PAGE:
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3-D Design
Sage Jeffers
Thomas Worthington High School|Worthington, Ohio
Untitled|14 x 6 x 1 in. Materials: Leather, thread, copper, brass, driftwood, jump rings, clasp Process(es): Cut, filed, sanded, formed, annealed, drilled, grinded, burned, sewn, hammered
Curatorial Note: Student has created a unique necklace jewelry design. Interesting use of materials- leather, metal, driftwood and fabric to explore the human body and the functions it performs.
“My goal was to show the body and its versatility through the use of mixed media to convey how all the body processes work together.
The final project is very different from the original sketch, but it is important to design a plan. In the beginning of the year, I did very little planning, but I matured as an artist and realized the value in planning, with this my quality of work improved.”
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At first, I was unsure what my theme would be. I was intrigued by the body and the skill it takes to run the daily functions that make up life. Through experimentation and research, I realized how complex our body processes are, and chose to portray them through specific textures and mixed media. The use of mixed media represents how parts of the body are all very different but work together in a beautiful way.
The name “Burned and Broken” is a representation of how I attempted to present this piece. Being the most important organ in the body, the heart can endure so much, both physically and emotionally. I chose to display this in a literal way by burning the driftwood before grinding indentations into it, as well as burning the leather to curl it in a shape representative of veins. I formed large pieces of metal to create the chambers of the heart, however, I spaced them slightly apart to represent being fractured or “broken.”
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Sage Jeffers
Material(s): Leather, thread, copper, brass, driftwood, jump rings, clasp Process(es): Cut, filed, sanded, formed, annealed, drilled, grinded, burned, sewn, hammered
Anatomically, I aimed to create realistic looking features for each piece. I formed pieces of brass to look like they were bubbling, to be fat on the heart's surface, as well as embroidering the lungs to represent the bronchi. Abstract elements such as bright colors and funky shapes were incorporated as well to provide a well-rounded interpretation of the body parts I created.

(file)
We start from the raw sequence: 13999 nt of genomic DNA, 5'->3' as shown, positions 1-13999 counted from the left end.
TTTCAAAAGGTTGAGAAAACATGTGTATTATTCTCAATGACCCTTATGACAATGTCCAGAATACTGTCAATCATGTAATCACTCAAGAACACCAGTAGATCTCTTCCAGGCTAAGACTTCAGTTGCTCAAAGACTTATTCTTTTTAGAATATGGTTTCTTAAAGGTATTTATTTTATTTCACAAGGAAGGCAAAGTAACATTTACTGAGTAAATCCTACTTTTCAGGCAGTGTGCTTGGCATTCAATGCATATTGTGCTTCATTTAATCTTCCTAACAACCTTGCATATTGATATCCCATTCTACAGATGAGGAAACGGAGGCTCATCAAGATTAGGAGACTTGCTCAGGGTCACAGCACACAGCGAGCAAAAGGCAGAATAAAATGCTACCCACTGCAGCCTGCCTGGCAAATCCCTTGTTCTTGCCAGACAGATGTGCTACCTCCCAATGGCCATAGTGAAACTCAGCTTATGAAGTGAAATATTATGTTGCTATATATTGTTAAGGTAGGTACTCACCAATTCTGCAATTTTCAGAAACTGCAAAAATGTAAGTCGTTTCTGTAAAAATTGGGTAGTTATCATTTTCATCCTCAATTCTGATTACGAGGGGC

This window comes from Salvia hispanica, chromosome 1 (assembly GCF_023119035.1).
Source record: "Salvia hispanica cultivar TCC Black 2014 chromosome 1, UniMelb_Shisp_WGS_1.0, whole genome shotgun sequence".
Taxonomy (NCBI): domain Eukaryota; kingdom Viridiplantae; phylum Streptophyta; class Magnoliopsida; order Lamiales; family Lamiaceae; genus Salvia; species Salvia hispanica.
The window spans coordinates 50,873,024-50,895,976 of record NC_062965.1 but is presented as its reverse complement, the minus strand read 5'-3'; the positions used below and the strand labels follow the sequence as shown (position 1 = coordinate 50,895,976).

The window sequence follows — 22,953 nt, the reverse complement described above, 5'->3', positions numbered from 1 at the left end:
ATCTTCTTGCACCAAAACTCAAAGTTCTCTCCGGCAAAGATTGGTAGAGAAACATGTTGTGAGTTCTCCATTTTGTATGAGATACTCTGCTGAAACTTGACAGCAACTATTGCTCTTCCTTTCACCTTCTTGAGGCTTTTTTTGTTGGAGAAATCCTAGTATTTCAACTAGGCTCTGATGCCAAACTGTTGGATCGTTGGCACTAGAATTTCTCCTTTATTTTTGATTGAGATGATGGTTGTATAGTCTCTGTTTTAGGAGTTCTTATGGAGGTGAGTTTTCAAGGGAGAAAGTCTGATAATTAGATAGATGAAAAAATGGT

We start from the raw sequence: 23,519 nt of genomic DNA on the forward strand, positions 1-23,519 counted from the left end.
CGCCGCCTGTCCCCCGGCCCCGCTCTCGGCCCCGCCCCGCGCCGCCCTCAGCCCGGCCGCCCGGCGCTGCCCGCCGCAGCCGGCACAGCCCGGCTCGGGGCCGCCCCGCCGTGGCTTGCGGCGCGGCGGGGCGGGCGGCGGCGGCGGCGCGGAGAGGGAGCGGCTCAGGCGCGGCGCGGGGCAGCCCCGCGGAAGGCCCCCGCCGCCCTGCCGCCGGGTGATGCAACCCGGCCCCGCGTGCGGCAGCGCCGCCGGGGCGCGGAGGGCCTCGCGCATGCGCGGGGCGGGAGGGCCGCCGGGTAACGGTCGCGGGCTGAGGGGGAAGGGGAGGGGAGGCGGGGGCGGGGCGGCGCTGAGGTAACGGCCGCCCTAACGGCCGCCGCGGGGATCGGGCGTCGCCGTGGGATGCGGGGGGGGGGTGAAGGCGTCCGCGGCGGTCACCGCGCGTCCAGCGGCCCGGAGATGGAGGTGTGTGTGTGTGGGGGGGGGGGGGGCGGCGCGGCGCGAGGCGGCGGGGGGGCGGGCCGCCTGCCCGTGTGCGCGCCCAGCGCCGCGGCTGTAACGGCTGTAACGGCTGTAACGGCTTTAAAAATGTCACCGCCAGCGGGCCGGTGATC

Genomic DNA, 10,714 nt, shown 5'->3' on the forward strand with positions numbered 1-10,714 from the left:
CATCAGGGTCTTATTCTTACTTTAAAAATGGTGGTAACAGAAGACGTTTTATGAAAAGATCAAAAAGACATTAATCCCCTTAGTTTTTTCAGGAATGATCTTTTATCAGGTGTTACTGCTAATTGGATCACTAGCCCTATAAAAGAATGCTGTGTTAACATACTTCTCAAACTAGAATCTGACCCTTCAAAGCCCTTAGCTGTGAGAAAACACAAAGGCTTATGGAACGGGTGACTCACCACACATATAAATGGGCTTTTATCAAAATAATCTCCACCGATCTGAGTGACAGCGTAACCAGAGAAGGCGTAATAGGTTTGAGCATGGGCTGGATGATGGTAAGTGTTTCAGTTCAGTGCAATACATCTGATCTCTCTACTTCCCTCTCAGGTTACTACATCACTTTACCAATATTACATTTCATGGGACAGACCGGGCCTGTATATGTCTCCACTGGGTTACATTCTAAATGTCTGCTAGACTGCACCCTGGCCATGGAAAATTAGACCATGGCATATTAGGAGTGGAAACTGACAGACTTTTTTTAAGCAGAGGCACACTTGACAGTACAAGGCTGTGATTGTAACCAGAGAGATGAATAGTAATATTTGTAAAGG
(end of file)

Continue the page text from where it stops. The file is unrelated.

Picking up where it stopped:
I often struggle with planning my pieces, typically choosing to dive right in without a real plan, however, these pieces showed me the more definitive the plan, the better the piece will turn out.

Teacher Statement

Erin Johnson
This past school year, 2021-2022, was my first year teaching AP 3-D Art and Design at Thomas Worthington High School. Even though I’ve been teaching for quite some time, my students and I were navigating the AP waters together. I feel very lucky to have had such a strong group of metal-smithing students my first time around. Much of what we did for AP is how we work in the classroom. I always encourage students to: research, experiment, collaborate, learn new techniques, perfect technical skills, stretch comfort levels as well as expand their 3D material choices. The biggest challenge for my students was deciding on their sustained investigation. Once they got going, each project gave them more confidence and the ability to trust their own creative thought process. Watching my students grow and their artistic journeys was wonderful to witness.
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Materials(s): Leather, thread, copper, brass, driftwood jump clasp Process(es): Used textures to show fat and distinguish the chambers of the heart, and embroidery to show veins.
Sage is talented, technically skilled, self-motivated, a pleasure to work with, and doesn’t back away from challenges or setbacks. She likes to sometimes work more organically and let things happen. That doesn’t always produce strong pieces. We worked on the importance of research and just having a solid plan. Taking more time to plan, dialogue, and do small mock-ups really helped her develop a strong group of works dealing with the body and function. I think the fact she enjoys working with many types of materials helped her create such wonderful textures, forms, and colors that brought her pieces to life. I'm so proud of all she has accomplished and am thrilled she will be with me again this next year—I can’t wait to see her next collection of work! She will definitely serve as a positive and talented role model for the incoming AP students.
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Untitled|8 x 4 x 0.5 in.
Material(s): Thread, cabochon Stone, leather, metal, tube wire, acrylic Process(es): Cut, sanded, filed, shaped, riveted, sewed, burned, drilled, soldered, annealed, polished
Material(s): Used string to create nerves coming off the lungs and leather to create organs Process(es): Textured the stomach with the inside being the small intestine, and the domes being the large
Sage Jeffers